Although the adoption of a child involves one or two adults formally acquiring guardianship and parental rights over a child, at Berg, Debele, Desmidt & Rabuse, we have seen that the circumstances under which an adoption occurs can be very different. These differences can dictate the legal strategies that are required to ensure that the adoption is successful.
There are so many loving Minnesota families with room for a child, and many of these families are actually looking for a child to adopt right now. For those who are looking to adopt, there is no better time than now. According to the Minnesota Department of Human Service, there are currently 489 children in our state's group homes, foster homes, residential treatment facilities and emergency shelters. These children are looking for adoptive parents who they can call "mom" and "dad."
If you're considering adoption, you may be very interested to see just how common this is and how it typically occurs. These key stats can help show you some of the more recent trends that could impact your decision.
Adoption is a major moment in any parent's life, as well as the life of the adopted child. However, some people may not consider the legal proceedings that entail this loving moment. Adoption is, after all, the legal act of transferring the rights of a biological parent to the adoptive parent. As such, this is a very serious decision and one that should not be taken lightly.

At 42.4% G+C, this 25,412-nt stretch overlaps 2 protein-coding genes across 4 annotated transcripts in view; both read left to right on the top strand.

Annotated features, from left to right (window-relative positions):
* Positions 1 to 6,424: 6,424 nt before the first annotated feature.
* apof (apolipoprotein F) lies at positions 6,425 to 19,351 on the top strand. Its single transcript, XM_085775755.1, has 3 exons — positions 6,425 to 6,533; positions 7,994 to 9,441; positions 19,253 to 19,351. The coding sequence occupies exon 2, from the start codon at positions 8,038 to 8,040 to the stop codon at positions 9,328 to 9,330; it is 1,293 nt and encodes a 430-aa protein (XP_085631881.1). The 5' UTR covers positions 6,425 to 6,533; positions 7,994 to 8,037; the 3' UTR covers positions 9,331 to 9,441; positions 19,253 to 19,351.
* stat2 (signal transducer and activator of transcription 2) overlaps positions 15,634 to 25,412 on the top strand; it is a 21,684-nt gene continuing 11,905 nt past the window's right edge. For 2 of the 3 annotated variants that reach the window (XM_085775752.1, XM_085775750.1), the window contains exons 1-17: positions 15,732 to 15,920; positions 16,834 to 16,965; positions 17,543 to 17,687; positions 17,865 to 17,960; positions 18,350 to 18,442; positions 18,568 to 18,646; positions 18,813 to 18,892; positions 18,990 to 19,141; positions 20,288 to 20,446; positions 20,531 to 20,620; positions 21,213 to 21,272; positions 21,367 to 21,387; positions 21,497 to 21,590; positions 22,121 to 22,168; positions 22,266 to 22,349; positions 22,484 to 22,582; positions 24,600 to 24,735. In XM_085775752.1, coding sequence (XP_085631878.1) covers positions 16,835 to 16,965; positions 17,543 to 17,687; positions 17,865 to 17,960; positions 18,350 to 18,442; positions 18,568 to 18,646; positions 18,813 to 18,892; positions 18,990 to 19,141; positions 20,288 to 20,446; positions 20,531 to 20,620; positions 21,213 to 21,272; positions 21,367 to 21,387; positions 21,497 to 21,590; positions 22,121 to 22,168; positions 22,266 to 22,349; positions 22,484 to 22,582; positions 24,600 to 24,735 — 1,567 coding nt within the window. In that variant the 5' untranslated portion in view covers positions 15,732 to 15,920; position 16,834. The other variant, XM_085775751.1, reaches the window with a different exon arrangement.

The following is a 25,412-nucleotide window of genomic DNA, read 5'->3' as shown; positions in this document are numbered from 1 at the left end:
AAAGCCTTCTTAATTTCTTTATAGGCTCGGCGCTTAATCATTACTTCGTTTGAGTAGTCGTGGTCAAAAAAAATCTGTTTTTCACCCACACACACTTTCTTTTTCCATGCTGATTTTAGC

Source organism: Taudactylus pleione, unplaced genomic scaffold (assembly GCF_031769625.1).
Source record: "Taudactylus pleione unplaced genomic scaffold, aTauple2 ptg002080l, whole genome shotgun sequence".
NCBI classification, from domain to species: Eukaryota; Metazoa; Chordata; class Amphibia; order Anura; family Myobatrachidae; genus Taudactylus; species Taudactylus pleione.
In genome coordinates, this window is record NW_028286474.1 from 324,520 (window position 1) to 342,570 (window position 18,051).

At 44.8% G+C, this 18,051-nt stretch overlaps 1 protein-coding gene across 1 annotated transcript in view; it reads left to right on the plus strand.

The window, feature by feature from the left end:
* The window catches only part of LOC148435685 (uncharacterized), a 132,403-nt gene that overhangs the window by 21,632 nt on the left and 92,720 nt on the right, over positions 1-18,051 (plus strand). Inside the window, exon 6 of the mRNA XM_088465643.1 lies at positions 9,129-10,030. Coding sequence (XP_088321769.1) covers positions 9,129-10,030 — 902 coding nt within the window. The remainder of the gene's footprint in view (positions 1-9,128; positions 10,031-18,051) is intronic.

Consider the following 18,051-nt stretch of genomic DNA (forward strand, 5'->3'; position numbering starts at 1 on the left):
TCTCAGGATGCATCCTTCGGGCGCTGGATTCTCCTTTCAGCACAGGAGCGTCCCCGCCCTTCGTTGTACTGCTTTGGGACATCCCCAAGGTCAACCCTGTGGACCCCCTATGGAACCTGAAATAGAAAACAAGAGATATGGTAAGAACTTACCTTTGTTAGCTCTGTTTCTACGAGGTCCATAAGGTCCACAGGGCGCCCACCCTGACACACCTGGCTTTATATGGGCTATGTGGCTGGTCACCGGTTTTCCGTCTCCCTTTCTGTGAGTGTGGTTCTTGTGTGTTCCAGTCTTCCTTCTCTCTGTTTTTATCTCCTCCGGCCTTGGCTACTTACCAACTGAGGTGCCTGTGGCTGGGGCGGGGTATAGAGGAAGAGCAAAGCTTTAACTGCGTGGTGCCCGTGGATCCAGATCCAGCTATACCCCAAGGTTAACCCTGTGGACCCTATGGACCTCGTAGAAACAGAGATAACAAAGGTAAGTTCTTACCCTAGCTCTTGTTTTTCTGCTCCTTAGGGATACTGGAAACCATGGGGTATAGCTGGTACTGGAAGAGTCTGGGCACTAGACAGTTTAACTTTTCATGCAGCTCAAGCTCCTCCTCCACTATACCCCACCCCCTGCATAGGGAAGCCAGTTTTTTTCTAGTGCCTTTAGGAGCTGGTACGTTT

In our last post we started a discussion about the basics of adopting a child in Minnesota. Once an individual or a couple decides to adopt a child, there are a lot of steps that need to be taken. One of the most important (and often the most stressful) parts of the adoption process is the adoption home study. This process is required by a court in order to complete an adoption locally or internationally.
Although we most commonly think of adoption as the process of adopting a child through an agency, adoption comes in many different forms. A stepparent may adopt his or her spouse’s child. Grandparents may end up adopting their grandchild. Someone may make an agreement with a family they know to adopt a newborn child. There are many categories of people who may be looking to adopt a child in order to grow their family.
Adopting a child or giving one up for adoption are clearly matters that have to do with Minnesota family law. However, most states don't have statutes specifically outlawing fraud in adoption.
One of the raging debates about television is whether it is art reflecting life or whether it shapes culture in a way such that life winds up reflecting the art. We don't know the answer. What we do know is that too often, things we see on television cast important aspects of everyday life in a bad light and that can be bad.
Every child deserves a loving family. Unfortunately, not every child is born into one. Sometimes, a child gets relegated to orphan status or is left to the foster care system because parents are either unable to meet their needs. Sadly, there are times when a child born with special needs winds up in the system because their parents just don't want them.
Every state in the union, including Minnesota, has its own laws regulating adoptions. We attempted to provide some clarity on this point in our post last week. The reflection in that item centered on how some things have changed, largely within the context of the social view of things, regarding this issue. At the same time, some things still remain the same.